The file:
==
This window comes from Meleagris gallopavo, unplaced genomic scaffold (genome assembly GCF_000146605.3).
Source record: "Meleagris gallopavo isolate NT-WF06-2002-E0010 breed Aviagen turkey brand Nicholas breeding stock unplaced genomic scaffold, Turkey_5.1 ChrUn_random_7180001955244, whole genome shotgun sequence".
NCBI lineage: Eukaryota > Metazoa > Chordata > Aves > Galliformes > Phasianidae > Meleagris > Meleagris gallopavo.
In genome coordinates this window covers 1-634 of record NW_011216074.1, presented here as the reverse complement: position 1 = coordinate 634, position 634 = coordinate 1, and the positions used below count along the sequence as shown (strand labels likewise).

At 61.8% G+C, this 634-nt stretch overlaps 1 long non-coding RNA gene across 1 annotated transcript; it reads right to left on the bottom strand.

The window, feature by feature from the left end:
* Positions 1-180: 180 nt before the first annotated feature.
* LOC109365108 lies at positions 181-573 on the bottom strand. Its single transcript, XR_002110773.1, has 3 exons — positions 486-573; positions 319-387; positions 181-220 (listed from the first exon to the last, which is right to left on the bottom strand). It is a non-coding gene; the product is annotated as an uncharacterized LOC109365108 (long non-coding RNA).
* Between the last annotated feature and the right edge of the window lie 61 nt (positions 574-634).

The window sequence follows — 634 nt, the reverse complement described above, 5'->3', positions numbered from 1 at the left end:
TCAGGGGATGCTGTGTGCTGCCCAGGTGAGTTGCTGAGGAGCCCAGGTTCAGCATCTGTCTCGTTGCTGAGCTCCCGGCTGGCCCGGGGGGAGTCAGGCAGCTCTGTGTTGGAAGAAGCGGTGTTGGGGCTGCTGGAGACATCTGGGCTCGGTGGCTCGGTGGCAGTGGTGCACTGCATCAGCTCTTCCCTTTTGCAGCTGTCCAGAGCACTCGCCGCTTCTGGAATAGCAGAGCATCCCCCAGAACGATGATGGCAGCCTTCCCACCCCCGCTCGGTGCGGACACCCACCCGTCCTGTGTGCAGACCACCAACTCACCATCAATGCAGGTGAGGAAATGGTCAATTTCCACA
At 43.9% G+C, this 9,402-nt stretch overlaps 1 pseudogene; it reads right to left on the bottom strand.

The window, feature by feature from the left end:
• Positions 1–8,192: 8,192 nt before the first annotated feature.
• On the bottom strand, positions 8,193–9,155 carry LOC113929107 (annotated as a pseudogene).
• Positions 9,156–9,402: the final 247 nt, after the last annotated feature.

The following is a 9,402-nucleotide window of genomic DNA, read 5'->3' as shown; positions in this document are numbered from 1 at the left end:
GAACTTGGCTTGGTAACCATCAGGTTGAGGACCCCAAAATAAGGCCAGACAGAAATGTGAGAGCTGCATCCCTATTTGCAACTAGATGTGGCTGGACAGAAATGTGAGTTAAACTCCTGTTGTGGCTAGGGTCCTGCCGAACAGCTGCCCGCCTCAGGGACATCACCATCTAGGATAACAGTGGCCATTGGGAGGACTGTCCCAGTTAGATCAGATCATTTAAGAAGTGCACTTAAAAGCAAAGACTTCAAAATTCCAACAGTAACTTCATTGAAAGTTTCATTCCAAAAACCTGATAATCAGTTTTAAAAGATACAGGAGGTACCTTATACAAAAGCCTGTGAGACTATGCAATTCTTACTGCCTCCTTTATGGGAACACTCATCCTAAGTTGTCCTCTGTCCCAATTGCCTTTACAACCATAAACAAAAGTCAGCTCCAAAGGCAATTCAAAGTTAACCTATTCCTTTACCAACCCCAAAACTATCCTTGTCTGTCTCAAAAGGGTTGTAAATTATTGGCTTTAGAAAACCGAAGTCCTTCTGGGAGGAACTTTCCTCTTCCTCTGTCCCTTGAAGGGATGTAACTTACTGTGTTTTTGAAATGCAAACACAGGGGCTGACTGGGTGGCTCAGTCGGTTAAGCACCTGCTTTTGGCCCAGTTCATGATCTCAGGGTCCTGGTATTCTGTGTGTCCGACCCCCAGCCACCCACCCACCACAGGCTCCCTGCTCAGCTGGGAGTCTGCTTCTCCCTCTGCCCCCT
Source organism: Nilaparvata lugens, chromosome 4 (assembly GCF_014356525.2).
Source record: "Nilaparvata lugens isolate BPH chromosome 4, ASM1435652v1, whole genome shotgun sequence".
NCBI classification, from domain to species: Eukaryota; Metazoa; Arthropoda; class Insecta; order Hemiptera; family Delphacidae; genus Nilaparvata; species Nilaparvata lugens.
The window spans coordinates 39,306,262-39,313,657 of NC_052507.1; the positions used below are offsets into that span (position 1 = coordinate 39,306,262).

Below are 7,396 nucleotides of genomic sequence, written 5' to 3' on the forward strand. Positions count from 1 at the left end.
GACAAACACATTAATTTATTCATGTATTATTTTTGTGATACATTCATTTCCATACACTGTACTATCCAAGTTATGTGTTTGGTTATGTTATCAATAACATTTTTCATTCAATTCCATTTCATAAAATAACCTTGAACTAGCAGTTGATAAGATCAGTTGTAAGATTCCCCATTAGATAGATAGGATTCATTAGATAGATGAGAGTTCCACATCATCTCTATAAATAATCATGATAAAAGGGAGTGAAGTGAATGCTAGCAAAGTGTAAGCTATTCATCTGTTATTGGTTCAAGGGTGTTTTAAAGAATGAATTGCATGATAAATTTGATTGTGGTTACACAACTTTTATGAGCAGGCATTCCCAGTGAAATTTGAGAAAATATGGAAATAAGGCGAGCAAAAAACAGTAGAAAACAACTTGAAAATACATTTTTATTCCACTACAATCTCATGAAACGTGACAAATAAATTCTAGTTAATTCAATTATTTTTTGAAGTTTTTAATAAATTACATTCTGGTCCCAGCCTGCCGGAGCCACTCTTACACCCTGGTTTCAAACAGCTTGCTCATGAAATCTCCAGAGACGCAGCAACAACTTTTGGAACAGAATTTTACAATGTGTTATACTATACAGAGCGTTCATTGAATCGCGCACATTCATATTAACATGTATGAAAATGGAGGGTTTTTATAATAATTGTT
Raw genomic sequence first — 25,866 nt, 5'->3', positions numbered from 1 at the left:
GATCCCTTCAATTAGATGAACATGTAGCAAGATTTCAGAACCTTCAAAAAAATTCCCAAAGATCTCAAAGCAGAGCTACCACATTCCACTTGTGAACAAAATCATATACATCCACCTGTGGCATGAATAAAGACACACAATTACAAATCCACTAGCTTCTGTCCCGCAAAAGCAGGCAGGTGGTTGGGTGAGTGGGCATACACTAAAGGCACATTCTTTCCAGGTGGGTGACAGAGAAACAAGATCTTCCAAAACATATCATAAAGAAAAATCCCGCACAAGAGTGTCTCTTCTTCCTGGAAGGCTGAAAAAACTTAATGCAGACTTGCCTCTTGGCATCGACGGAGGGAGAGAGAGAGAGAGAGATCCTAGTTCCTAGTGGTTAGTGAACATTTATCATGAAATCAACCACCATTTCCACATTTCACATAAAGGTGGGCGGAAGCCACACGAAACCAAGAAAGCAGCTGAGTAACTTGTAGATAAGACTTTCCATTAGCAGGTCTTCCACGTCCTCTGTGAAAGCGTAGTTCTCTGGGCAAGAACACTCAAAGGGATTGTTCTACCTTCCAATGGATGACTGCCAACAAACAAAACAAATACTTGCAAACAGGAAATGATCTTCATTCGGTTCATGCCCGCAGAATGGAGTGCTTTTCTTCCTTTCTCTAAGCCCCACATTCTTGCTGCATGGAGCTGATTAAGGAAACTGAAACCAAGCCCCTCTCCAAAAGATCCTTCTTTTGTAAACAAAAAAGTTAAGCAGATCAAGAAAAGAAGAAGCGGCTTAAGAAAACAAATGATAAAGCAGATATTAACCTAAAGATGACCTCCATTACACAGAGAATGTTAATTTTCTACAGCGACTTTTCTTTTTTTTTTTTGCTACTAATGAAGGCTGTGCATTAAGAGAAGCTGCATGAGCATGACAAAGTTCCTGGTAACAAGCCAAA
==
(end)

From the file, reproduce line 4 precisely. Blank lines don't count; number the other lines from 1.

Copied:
In genome coordinates this window covers 1-634 of record NW_011216074.1, presented here as the reverse complement: position 1 = coordinate 634, position 634 = coordinate 1, and the positions used below count along the sequence as shown (strand labels likewise).